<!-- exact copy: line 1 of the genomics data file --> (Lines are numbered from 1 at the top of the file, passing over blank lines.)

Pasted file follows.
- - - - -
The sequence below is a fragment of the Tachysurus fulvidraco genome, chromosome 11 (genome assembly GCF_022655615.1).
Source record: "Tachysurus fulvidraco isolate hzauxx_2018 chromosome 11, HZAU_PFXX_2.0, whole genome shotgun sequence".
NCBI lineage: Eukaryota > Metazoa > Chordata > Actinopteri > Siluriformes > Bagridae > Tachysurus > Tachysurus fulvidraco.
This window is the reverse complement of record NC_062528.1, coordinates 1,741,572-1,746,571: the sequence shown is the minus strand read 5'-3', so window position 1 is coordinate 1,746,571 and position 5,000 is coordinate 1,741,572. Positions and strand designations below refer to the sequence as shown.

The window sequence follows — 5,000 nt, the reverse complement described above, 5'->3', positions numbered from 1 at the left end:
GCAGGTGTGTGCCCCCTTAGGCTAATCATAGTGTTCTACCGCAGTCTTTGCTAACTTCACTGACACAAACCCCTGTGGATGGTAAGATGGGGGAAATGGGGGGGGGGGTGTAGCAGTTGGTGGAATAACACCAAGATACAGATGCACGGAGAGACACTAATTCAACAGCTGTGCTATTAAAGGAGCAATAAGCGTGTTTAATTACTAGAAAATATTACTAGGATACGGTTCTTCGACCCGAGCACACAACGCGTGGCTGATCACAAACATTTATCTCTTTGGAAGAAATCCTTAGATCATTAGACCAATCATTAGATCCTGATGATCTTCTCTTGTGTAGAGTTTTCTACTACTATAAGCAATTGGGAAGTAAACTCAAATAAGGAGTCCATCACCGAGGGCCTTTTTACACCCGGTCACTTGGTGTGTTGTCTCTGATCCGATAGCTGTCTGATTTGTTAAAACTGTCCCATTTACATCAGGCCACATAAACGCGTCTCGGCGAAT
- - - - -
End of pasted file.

The sequence below is a fragment of the Tachysurus fulvidraco genome, chromosome 11 (genome assembly GCF_022655615.1).